You’ve done it. You decided to go to grad school, applied, were accepted, and you’re ready to start classes. Maybe you’ve already begun your new academic journey! Congratulations! Now reality sets in. How are you going to juggle it all? Family responsibilities and friends are still important, as is your full-time job. You’ve willingly added another layer of complexity to what is probably already a complex and full life. What now? System overload may feel like a recurring theme in this season.
Don’t panic – you’ve got this. Set aside a few minutes and consider the following tips to help you succeed, both at work and in school. Your future is waiting!
1. Communicate with your employer. Ideally, you spoke with your employer about your plans before you made the decision to go back to school. But if you didn’t, inform them now. If your current career is in alignment with your grad school ambitions, be prepared to show your employer how your new degree can help the industry in which you work. If you are changing career fields, we still recommend open communication with your employer. However, if you are concerned that your new direction might jeopardize your current job, confide in a peer or trusted friend to help you sort through what is best in your case. Each situation is unique but generally, open communication is better than no communication.
2. Create a schedule. As you add class responsibilities to your to-do list, it’s imperative you create a schedule for yourself. This can be done with an online tool or an analog planner. Whatever method works best for you is fine, but you must be consistent. Set aside time each week to add events, make adjustments, and fine-tune your work and school responsibilities. Many students find Sunday afternoon or evening the best time to do this. You do what works for you, just be diligent with reviewing your responsibilities.
3. Set goals and record deadlines. Use your calendar to set short-term, intermediate, and long-term goals. This will help keep you motivated and on track if you feel overwhelmed. Make sure you include work deadlines as well as school assignments. By breaking large tasks into smaller ones, you will feel more confident that you can accomplish what you need to do. Make sure you keep in mind that goals can be flexible. Make special note of what can be adjusted and what are hard deadlines, like a major research project. Take stock of your goals and deadlines when you do your weekly calendar review and make adjustments accordingly.
4. Make a task list and prioritize it. As tasks (or to-dos) come to mind, write them down in your calendar or planner. Each morning or evening, take a look at your task list and note what is urgent, important, or non-urgent. You can even develop a rating system for each category. Then when a task is completed, mark it done. It will feel good! That small victory will help you feel like you’re making progress toward your goal, whether it is a work goal or a school goal.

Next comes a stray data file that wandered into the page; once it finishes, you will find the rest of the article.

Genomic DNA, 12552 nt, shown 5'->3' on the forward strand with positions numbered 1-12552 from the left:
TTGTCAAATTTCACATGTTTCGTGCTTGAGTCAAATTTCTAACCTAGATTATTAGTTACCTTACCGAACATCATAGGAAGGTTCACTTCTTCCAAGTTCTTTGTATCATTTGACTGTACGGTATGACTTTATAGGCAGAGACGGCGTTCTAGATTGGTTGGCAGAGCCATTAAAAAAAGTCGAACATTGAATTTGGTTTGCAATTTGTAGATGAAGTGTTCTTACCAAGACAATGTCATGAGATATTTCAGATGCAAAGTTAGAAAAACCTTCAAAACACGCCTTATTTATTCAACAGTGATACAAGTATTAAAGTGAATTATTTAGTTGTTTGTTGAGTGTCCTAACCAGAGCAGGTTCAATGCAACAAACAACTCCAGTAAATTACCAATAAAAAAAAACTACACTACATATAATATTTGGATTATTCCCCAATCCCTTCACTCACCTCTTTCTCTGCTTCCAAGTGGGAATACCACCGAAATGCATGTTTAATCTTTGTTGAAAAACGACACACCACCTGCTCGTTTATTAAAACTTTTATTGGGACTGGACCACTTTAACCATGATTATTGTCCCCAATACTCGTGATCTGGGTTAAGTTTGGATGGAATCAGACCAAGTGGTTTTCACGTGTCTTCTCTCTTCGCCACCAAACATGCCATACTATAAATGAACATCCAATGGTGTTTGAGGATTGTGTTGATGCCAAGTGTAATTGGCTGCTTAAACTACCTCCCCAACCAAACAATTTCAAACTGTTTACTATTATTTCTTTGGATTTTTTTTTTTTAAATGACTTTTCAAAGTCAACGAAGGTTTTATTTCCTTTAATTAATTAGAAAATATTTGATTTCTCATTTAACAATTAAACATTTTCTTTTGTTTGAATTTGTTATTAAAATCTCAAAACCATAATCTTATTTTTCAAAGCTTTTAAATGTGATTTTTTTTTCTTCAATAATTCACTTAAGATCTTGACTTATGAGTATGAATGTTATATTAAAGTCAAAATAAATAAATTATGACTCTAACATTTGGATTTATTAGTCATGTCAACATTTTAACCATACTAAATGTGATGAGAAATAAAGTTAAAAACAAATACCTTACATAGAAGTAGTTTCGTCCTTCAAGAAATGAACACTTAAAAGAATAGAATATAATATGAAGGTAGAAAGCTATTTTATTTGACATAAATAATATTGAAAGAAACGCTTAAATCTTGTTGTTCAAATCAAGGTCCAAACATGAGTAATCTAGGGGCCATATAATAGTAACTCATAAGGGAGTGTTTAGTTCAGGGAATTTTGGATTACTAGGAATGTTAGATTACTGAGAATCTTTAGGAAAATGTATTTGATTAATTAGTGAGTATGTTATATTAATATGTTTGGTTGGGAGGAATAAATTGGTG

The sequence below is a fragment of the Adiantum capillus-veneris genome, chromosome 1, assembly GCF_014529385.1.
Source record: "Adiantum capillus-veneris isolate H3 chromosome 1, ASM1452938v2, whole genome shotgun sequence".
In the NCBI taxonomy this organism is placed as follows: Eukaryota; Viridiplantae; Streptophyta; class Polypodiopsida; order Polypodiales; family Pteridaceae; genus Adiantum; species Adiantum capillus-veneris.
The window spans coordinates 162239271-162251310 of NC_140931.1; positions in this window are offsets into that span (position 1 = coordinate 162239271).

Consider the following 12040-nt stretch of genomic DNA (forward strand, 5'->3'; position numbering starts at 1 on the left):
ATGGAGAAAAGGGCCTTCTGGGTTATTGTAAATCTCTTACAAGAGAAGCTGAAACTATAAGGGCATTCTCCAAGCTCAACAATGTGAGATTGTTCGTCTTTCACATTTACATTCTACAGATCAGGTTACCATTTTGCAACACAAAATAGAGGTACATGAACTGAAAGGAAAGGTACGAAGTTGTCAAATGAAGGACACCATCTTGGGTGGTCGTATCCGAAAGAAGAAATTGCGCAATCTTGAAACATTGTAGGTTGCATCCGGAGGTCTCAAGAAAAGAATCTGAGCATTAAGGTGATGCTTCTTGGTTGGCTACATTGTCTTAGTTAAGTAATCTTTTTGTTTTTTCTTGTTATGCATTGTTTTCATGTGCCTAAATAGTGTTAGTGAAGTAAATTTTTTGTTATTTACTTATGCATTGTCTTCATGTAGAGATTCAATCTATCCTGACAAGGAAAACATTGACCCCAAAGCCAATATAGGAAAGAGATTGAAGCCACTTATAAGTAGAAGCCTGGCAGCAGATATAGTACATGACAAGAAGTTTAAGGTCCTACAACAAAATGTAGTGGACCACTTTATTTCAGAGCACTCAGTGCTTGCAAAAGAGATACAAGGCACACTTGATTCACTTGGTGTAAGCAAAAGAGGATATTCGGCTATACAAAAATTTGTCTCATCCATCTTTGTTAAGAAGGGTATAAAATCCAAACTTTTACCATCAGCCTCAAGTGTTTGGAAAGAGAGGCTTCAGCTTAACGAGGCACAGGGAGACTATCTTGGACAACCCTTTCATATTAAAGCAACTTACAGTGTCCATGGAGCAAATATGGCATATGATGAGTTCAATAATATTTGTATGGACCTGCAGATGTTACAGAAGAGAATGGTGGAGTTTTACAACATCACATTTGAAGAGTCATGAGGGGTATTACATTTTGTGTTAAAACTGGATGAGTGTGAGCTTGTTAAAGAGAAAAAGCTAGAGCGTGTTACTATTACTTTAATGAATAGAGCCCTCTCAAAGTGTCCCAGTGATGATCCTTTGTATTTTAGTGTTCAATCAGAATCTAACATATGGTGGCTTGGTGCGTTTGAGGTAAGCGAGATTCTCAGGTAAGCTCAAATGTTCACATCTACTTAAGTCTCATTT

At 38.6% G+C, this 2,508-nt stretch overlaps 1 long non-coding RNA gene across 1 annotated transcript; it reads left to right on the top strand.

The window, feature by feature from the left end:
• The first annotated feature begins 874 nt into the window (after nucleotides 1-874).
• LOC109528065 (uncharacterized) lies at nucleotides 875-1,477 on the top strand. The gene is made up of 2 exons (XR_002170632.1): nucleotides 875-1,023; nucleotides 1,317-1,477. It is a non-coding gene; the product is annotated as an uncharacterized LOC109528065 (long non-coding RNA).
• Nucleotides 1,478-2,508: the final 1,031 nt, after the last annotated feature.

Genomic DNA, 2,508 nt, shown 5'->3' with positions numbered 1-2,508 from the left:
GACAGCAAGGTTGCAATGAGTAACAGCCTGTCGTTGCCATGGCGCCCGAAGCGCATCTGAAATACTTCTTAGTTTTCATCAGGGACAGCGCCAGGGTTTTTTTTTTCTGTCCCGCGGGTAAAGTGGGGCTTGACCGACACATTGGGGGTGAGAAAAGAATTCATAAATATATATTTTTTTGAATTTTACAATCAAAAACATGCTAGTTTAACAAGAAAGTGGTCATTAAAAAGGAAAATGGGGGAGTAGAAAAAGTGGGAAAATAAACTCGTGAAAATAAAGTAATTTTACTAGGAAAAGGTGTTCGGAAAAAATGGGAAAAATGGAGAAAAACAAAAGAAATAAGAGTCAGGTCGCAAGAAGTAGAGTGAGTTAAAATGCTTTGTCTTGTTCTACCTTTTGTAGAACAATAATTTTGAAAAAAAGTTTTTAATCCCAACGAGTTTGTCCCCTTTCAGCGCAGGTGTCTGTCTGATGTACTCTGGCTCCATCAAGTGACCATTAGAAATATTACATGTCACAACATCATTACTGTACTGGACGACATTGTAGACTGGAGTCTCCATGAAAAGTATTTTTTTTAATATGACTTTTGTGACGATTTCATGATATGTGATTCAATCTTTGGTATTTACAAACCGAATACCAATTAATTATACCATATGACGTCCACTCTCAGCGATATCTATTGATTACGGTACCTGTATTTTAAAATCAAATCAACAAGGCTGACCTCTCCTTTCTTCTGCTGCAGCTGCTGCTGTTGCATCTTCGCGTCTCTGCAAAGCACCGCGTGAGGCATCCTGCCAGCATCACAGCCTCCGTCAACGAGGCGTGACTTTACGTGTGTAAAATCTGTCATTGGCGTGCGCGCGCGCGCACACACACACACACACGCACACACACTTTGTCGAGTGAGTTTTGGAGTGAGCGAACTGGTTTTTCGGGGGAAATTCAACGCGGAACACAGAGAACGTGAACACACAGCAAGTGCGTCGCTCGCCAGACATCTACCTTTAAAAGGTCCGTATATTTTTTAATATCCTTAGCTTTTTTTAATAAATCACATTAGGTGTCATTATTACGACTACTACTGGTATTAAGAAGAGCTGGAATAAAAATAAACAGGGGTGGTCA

5. Maximize breaks. When it is possible, use coffee or lunch breaks at work to read a few pages for school. Even small chunks of time can make a significant dent in your workload. If your textbook or assignments are available on audio, use your commute to listen to relevant materials.
6. Practice self-care. At the same time you are maximizing your break time for school, be sure you are caring for your physical and mental wellness. Juggling work and school can be stressful, so be in tune with how you are feeling. Schedule time for exercise or binge-watching your favorite show. Although you may be tempted to power through, you will be happier and healthier if you care for yourself regularly.
7. Delegate where possible. Of course, we are not suggesting to delegate work responsibilities to others when they are your responsibility to complete. However, you can enlist friends or family members to help with household responsibilities. If you have a partner, have an open conversation about what tasks you typically shoulder to see if there are ways they can share the load. Just knowing someone has your back can ease your stress level.
8. Network. Foster relationships with classmates and colleagues. Form study groups, have a fun lunch with trusted colleagues so you can laugh in the middle of the day, or seek guidance from your academic advisor. Just knowing others are supporting you in your journey and cheering you on can make a big difference to your mental health. And who knows, a new relationship might lead to a promotion or a new job opportunity once your degree is completed!
9. Learn about available resources. Find out what on-campus resources are available to students, even if you are part-time or living off-campus. Tutoring, writing, and formal study groups are common offerings to graduate students. Also, check out whether your employer has resources to offer. Many companies have wellness benefits or employee assistance programs. Don’t be shy about reaching out!
Although juggling work and school can be challenging, recognize it is for a season. Your investment in yourself will pay huge dividends when you accomplish your goal. You’ve got this!